Monday, January 23, 2017

Economics of Digital Age 4: Measuring the Technology Transformed Economy

Of late I have been struggling to come to terms with the modern technology economy.

A bit of a history lesson

Back when I started in this game there was data on:

  • R&D by business, governments, universities and non-profits
  • R&D personnel by same classification
  • Patent data
  • Publication data

....and then we would mine economic structure data to create information on trade patterns and clusters etc. This is what I have specialised in for 25 plus years. All of the data was supplied by official agencies.

But over the last three years the landscape, it seems to me, has changed dramatically. Back in the 1990s, if we looked at high technology industries (high R&D intensive activities) aerospace rolled out a new aircraft every decade or so and pharmaceuticals companies were and still are notoriously slow to move products from research to market.

IT/computers and mobile phones was thus the sexiest thing to watch - and the number of articles reflects this. Search Research Policy for these terms and any other phrase you care to think of and the results will not surprise you

This is all very fine up until about 2008. The IPhone came out in 2007, Uber launched in 2009. The autonomous mining equipment in Australia, that I have already posted about elsewhere, really started to become a serious game changer in 2008.

Today, there is AI, block chain, big data, translation software etc etc.

I've compiled the following list.

The OECD has published this:

What we are seeing is a revolution in technology that is changing the very structure of the economy. These are not always obvious changes. For example renewable energy is beginning to make a different and contribute to energy grids around the world. Consumers can become producers of energy in smart micro-energy based grids.

It seems that our national accounts based view of economic activity just cannot take account of what is happening.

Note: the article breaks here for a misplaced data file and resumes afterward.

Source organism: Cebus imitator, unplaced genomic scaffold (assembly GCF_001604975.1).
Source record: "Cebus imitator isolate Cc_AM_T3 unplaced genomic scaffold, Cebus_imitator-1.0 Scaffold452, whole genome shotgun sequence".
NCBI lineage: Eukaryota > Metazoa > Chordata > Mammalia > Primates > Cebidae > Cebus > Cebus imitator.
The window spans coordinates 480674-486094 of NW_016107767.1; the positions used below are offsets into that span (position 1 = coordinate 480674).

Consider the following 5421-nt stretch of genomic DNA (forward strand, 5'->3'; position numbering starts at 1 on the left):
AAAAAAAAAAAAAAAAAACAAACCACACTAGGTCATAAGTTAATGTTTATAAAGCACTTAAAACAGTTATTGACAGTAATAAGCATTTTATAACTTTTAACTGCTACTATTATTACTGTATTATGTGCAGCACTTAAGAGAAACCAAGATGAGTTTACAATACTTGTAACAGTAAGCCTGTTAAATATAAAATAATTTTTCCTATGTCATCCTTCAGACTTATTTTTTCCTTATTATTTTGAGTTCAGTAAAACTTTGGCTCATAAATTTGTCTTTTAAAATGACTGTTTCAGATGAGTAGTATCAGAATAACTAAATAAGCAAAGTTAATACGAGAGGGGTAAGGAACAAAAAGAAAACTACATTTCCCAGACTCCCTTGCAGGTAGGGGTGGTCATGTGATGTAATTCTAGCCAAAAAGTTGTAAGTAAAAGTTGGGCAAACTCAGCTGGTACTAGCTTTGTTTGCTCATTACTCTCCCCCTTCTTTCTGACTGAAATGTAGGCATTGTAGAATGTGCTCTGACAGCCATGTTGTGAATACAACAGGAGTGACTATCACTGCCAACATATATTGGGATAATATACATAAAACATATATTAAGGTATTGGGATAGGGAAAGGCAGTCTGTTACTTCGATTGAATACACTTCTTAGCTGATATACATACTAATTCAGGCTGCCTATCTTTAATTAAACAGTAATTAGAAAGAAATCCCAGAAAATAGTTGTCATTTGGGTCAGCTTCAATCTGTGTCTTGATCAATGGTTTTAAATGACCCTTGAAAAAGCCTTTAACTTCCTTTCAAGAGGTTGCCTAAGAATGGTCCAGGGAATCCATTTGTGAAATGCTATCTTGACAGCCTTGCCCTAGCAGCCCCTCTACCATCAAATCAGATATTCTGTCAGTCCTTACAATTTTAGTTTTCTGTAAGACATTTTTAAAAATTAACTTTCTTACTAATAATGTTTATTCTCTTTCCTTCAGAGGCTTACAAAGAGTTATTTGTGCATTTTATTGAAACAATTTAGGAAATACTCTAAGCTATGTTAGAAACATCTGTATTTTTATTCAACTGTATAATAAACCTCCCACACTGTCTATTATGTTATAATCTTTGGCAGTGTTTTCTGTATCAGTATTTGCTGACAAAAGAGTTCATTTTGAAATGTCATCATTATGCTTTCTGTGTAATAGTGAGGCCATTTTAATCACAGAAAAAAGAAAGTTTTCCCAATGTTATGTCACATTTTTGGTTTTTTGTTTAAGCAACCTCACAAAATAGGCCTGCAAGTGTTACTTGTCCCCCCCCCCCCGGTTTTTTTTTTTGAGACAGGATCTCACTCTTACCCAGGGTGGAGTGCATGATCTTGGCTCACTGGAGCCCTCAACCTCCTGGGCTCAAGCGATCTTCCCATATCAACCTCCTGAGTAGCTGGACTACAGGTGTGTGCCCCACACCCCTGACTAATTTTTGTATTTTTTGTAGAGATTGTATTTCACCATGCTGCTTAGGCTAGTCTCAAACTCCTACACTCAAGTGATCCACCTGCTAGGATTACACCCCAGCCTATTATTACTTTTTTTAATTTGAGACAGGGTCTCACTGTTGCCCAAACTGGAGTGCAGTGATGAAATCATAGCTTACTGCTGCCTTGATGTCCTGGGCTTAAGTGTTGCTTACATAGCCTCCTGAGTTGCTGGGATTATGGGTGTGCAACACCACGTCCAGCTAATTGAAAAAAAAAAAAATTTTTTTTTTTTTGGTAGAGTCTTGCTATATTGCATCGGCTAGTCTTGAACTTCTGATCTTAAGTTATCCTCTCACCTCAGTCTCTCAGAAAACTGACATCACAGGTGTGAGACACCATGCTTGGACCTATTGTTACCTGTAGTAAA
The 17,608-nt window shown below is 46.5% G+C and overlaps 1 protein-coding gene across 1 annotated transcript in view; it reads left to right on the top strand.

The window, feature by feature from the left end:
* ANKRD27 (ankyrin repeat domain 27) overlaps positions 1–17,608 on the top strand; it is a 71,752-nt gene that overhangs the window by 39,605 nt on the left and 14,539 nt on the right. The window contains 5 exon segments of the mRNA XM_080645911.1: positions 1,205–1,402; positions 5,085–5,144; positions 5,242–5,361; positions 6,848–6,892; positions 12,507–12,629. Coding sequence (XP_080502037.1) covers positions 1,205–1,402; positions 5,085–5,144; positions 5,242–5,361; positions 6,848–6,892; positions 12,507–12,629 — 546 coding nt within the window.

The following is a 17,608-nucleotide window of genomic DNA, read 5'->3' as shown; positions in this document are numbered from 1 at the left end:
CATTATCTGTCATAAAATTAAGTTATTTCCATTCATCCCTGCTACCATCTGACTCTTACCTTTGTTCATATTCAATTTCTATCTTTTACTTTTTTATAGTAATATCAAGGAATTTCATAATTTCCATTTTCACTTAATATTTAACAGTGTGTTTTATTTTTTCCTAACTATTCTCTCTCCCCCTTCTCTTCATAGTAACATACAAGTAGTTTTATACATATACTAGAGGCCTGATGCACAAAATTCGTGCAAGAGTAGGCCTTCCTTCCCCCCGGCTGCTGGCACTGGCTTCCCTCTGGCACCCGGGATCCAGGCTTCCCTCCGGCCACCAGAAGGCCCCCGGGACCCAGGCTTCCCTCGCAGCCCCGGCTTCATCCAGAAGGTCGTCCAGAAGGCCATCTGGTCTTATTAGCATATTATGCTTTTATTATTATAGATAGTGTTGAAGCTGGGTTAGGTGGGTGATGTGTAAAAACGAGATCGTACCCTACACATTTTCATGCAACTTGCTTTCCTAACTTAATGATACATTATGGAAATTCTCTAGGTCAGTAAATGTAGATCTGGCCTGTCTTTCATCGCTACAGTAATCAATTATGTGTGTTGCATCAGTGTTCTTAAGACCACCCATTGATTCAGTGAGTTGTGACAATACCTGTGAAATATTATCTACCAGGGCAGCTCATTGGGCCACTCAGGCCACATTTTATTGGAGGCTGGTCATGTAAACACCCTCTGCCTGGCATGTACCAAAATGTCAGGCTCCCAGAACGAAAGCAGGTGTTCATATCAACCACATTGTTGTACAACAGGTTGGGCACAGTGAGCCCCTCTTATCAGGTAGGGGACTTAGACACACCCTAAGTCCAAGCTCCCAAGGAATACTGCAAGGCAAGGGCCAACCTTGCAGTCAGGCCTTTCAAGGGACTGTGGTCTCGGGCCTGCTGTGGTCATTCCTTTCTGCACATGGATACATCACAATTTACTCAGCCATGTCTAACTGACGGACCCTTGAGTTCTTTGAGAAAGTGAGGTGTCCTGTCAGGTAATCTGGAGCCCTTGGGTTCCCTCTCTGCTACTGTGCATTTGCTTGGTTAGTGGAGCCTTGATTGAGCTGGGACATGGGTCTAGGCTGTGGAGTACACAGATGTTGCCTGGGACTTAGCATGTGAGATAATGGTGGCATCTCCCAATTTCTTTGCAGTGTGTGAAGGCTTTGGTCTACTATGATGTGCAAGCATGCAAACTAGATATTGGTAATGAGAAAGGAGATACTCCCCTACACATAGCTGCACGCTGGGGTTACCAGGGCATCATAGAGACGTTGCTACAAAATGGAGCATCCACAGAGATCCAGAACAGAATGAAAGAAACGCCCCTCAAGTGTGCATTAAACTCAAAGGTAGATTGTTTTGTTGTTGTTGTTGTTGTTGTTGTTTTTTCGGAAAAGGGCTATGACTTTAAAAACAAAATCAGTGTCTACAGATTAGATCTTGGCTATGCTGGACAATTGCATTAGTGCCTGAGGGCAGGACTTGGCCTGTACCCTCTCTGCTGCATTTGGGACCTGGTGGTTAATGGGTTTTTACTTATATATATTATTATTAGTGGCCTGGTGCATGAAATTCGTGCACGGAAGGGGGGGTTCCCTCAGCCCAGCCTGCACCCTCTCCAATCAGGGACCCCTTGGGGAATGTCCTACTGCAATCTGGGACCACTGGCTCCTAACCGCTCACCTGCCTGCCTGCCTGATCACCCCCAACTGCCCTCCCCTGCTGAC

So What do I suggest?

I think we need to focus data collection and analysis, at least for the near future, on three aspects of the thing formerly called the economy.

1. The tech itself
2. the companies
3. skills, employment and income

The tech

For decades now we have ignored the development of actual technologies, preferring instead to think of 'innovation'. The result is today while there is avalanche of stuff coming, or as Richard Florida tweeted in 2016 a series of 'nested transformations' - for the most part we are all at sea because we don't know what is going on. 

So therefore, let us go back to basics and make things concrete again - let's analysis and compile technology statistics and work out how to compare them. So for example how fast are solar technology efficiency rates changing, how fast is new load capacity being added and what share of the total is this.

Autonomous cares - how fast are they being developed and as soon as they hit the road what is their share vs the installed base share - as we might call it.


The companies

I think it is clear now that the new mega technology companies are something out of science fiction - we need better data on these companies. But we also need better data on organisational platforms of the economy.  I do not think this needs further justification, it is obvious.


The trouble we are seeing in the world with Brexit and Trump reminds us that people matter. We have been so focused on GDP and industries we have forgotten that humanity still craves a "good life". A sense of worth and value, a sense of contributing to the whole.

Take that away and there will again be mass conflict. We must return to being interested in the lives of real people.


Please stop talking about innovation and return again to focus on what changes are happening to whom and on what scale. Policy frameworks depend upon it.

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